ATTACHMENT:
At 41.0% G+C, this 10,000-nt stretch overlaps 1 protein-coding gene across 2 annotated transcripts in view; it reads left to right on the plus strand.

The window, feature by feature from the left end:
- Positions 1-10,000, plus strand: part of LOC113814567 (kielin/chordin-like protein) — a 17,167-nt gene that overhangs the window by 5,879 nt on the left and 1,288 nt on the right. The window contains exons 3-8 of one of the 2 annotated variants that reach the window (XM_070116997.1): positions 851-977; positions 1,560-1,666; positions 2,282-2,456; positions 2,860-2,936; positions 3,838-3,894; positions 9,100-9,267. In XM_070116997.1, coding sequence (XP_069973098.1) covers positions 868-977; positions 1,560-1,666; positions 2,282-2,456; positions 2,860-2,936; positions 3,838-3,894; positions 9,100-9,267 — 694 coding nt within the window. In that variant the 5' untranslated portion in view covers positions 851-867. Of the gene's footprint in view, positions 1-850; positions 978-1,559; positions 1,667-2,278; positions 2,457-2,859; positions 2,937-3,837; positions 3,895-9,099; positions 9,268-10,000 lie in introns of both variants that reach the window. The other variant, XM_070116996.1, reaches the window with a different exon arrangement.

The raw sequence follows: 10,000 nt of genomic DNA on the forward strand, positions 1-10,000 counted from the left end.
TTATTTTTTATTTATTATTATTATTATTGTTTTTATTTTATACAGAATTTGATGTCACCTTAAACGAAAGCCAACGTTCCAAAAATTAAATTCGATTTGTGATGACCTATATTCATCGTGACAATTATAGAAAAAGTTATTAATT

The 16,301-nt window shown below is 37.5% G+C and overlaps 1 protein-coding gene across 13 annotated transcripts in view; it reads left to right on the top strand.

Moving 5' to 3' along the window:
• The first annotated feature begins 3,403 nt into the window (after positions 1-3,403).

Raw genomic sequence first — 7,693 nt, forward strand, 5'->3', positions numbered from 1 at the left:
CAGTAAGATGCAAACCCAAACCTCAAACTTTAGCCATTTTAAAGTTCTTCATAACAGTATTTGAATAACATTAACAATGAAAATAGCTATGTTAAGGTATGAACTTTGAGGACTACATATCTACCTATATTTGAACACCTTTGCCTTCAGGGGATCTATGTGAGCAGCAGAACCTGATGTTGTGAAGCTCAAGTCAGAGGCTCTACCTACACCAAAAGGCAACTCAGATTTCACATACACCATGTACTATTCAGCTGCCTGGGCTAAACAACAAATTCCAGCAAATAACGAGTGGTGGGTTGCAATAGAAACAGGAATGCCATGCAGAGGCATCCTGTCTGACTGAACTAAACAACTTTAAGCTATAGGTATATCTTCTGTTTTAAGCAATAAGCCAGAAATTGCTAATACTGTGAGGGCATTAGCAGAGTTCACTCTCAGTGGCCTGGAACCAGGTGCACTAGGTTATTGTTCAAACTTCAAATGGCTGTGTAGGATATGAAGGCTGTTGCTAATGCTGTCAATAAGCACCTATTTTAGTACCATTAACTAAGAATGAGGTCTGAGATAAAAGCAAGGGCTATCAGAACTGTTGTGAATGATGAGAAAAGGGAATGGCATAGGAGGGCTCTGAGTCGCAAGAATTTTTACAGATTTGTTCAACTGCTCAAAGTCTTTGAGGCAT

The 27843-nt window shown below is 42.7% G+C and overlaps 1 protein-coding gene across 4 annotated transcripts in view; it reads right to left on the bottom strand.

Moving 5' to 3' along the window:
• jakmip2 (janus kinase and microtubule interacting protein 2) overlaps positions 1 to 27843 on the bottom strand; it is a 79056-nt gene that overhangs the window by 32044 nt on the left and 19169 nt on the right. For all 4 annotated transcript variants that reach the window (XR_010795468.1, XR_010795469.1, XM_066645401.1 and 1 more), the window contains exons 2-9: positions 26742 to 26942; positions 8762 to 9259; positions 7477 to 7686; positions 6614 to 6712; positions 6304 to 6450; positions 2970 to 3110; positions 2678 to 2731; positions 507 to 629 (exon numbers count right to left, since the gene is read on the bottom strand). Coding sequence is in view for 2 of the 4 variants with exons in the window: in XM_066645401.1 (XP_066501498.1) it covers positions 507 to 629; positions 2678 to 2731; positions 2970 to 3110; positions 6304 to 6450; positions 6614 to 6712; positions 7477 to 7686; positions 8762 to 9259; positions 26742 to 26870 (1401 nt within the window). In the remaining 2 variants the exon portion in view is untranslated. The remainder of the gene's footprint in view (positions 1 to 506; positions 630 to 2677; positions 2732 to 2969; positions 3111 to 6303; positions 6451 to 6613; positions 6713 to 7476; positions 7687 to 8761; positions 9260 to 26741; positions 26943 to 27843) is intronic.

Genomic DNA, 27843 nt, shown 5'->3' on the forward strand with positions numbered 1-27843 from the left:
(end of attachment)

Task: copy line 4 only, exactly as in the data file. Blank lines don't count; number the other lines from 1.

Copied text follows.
The raw sequence follows: 10,000 nt of genomic DNA on the forward strand, positions 1-10,000 counted from the left end.